At that same meeting in Belfast, he met with officials from Wow, the ultra-low-cost carrier that started flying in 2012. Cleveland officials also had pitched the city to Wow several years before.

Last year, Wow announced it would start flying to Reykjavik from Pittsburgh International Airport in spring 2017. It was service Cleveland had hoped to land. A subsidy from the state of Pennsylvania may have tipped the scale for Pittsburgh.

Payne said he knew Cleveland's time would come. "We felt very good about the potential. When we didn't get Wow last year, we felt we would get somebody else - or they would get back to us."

And indeed, Wow did, asking Cleveland for additional supporting material and a package of incentives last spring.

Payne and new airport director Robert Kennedy made a trip to Iceland in June, continuing their pitch to Wow officials. Then in July, two representatives from the Greater Cleveland Partnership flew to Iceland, in an effort to determine whether the business community should offer financial support to land the service.

In the end, the airport offered Wow and Icelandair $500,000 each per year for two years to assist with marketing. The business community also pitched in, though Lee Thomas, with the Greater Cleveland Partnership, declined to say by how much.

Finally, two weeks ago, Wow executives came to Cleveland to see the city, tour the airport and make a final decision.

Shortly after, officials from Icelandair arrived in Northeast Ohio.

Kennedy and Payne had dinner with the Icelandair executives last Monday night at Michael Symon's Lola Bistro on East Fourth Street. At the meeting, Kennedy pitched the officials on the airport's increasing passenger numbers and improving customer service rankings.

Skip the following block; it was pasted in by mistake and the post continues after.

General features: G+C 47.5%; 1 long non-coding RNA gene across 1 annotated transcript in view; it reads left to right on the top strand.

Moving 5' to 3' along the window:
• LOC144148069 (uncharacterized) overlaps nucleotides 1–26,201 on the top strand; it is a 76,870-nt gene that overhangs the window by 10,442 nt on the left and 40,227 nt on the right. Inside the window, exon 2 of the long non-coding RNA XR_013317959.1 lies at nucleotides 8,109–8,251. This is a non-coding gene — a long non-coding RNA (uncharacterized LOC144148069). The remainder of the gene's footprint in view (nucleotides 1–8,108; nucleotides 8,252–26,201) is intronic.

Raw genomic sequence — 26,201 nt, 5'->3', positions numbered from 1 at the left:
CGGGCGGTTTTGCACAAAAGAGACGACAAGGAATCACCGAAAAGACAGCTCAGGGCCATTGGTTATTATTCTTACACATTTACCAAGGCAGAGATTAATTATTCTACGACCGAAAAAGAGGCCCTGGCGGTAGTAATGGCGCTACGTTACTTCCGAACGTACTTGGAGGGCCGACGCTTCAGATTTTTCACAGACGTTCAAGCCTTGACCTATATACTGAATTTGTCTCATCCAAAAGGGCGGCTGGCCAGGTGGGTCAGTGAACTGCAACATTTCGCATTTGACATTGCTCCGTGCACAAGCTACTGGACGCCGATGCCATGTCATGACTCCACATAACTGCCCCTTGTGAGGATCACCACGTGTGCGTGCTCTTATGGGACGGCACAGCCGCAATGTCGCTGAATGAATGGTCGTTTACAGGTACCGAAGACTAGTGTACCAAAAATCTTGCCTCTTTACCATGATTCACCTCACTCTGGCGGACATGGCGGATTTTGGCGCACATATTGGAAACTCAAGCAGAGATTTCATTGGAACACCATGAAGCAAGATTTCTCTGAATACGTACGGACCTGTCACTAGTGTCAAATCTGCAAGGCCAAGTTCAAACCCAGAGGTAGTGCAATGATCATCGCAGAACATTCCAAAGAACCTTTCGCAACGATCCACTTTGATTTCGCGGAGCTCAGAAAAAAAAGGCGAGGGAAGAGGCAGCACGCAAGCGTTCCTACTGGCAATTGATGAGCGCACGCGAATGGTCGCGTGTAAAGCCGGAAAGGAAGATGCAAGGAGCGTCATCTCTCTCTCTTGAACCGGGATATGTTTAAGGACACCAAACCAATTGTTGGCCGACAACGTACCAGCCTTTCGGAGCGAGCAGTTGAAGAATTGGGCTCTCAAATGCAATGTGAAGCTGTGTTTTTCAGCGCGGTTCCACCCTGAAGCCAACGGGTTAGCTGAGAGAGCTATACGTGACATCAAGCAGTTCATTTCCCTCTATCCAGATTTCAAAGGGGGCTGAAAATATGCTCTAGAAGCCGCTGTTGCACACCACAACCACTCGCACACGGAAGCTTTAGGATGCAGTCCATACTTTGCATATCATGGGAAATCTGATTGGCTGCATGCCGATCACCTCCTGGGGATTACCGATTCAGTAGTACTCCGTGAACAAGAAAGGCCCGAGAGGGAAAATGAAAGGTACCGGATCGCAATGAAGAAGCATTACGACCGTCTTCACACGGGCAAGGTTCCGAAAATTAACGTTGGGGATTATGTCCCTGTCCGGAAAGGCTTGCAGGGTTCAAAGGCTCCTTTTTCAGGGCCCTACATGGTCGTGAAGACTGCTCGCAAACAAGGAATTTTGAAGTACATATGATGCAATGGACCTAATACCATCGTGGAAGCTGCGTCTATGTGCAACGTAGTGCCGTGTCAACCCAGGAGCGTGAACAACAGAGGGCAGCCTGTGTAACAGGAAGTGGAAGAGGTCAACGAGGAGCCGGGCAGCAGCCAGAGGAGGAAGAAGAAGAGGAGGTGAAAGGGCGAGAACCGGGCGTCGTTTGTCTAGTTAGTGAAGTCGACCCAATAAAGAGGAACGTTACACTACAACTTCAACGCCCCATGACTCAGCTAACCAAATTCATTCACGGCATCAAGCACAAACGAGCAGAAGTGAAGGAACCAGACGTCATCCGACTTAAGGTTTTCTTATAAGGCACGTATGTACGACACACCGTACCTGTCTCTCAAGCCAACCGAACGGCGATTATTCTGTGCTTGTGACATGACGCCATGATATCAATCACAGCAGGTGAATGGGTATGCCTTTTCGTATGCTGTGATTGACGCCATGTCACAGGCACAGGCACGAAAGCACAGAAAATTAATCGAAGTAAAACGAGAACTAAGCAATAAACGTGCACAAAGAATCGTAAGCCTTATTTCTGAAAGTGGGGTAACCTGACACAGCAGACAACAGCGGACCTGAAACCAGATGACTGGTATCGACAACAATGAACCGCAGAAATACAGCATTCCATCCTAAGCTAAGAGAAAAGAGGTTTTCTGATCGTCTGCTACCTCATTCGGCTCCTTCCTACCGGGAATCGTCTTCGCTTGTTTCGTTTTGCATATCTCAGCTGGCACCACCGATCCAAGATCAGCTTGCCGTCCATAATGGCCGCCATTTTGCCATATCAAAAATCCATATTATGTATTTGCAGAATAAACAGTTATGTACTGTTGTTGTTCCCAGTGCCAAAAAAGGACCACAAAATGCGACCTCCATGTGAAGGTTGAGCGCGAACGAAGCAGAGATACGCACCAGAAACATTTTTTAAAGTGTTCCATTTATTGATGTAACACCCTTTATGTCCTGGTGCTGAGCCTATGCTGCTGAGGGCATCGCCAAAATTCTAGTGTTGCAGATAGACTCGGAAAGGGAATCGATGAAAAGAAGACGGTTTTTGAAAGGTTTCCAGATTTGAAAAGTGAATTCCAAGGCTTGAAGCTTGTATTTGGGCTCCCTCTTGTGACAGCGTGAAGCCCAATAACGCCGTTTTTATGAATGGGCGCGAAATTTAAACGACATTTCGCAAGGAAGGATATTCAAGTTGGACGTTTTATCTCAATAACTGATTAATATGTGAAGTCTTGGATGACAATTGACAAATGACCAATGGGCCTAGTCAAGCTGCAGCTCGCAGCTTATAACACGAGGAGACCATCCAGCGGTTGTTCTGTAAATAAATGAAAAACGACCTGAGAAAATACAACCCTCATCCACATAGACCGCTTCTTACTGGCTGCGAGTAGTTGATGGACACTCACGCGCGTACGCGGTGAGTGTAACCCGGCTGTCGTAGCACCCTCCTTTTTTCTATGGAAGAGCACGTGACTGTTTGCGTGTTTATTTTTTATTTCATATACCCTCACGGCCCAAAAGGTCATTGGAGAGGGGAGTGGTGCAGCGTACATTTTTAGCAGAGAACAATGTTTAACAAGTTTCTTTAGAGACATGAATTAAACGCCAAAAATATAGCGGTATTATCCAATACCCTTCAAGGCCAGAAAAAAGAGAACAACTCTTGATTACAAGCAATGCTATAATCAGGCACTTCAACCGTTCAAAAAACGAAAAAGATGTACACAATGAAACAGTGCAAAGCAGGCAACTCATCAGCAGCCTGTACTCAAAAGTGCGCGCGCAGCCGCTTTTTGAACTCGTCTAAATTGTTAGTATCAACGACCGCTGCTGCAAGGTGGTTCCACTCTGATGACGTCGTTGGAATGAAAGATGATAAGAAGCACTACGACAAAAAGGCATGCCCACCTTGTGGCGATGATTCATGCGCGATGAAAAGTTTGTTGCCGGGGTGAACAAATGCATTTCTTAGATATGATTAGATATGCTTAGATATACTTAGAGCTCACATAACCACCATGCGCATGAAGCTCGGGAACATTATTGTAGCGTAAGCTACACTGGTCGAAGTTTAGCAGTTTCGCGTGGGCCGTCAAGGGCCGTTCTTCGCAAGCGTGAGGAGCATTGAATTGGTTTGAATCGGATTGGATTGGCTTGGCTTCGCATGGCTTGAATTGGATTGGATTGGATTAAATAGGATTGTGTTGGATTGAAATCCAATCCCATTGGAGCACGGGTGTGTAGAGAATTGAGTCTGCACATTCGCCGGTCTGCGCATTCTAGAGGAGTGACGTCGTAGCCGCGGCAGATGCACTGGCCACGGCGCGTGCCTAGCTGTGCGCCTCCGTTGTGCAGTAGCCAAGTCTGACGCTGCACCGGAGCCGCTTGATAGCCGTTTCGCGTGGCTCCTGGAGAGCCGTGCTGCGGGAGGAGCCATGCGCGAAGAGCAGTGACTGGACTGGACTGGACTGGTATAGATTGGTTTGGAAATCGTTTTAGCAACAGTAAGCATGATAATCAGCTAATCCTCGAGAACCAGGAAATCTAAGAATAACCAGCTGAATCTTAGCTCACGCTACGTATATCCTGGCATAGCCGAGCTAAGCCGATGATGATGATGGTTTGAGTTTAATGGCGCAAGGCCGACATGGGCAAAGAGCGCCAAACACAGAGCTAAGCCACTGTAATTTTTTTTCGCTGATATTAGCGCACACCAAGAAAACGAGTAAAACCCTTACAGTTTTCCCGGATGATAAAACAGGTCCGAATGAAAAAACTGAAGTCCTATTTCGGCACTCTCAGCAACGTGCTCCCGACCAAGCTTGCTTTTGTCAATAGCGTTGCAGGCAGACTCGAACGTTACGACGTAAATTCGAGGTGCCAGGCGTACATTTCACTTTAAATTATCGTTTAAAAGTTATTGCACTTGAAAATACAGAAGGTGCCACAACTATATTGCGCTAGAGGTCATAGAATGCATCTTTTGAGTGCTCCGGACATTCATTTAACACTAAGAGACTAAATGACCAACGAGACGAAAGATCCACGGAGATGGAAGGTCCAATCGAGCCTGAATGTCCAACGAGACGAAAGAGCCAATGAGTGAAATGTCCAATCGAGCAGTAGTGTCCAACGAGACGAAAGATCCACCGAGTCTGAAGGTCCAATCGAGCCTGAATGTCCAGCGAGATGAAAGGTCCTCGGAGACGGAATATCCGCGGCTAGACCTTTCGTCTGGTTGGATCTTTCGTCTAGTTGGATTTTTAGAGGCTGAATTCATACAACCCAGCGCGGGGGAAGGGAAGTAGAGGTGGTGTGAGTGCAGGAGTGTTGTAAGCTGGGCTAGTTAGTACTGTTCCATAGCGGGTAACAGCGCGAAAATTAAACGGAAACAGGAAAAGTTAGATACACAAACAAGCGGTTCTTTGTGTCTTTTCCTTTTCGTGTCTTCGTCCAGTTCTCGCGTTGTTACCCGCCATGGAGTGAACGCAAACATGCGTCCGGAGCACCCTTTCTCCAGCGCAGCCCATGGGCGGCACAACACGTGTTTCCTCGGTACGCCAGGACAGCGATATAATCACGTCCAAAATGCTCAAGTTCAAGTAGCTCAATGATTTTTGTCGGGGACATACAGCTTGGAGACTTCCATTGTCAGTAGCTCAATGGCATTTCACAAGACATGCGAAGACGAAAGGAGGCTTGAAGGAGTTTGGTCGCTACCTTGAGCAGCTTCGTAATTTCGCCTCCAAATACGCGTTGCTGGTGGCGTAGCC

"They told us that they had Cleveland as their primary selection and we could expect some news from them," said Kennedy.

That news came fast - faster even than airport officials expected. It came the very next morning.

Kennedy speculates that both airlines were motivated by Cleveland's strong numbers - airport traffic has been increasing steadily in the years since United Airlines pulled its hub from the city in 2014.

Importantly, the number of passengers who start or end their trip in Cleveland - so-called origin and destination traffic - now surpasses the number from the United hub days. In large part, that increase is due to stimulated demand from several new low-cost domestic carriers at Hopkins, including Spirit, Frontier, Allegiant and JetBlue.

International airlines, apparently, have taken notice.

Both Icelandair and Wow are rapidly growing carriers with an eye toward expansion in the U.S. market. Both are taking advantage of a new breed of airplane, small and efficient, that can fly longer distances.

Boyd, the analyst in Denver, said Cleveland will likely land additional flights to Europe in the coming years.

"There's certainly enough demand," said Boyd. "It's just a matter of time."

Meanwhile, airport officials will keep plugging away, pitching the city and the airport to any carrier that will listen. Kennedy expects additional air service announcements this year from existing domestic carriers, including Frontier and Southwest.

"It's a constant and continual effort," said Payne. One that paid off in a big way last week.

Original article can be found here ➤ http://www.cleveland.com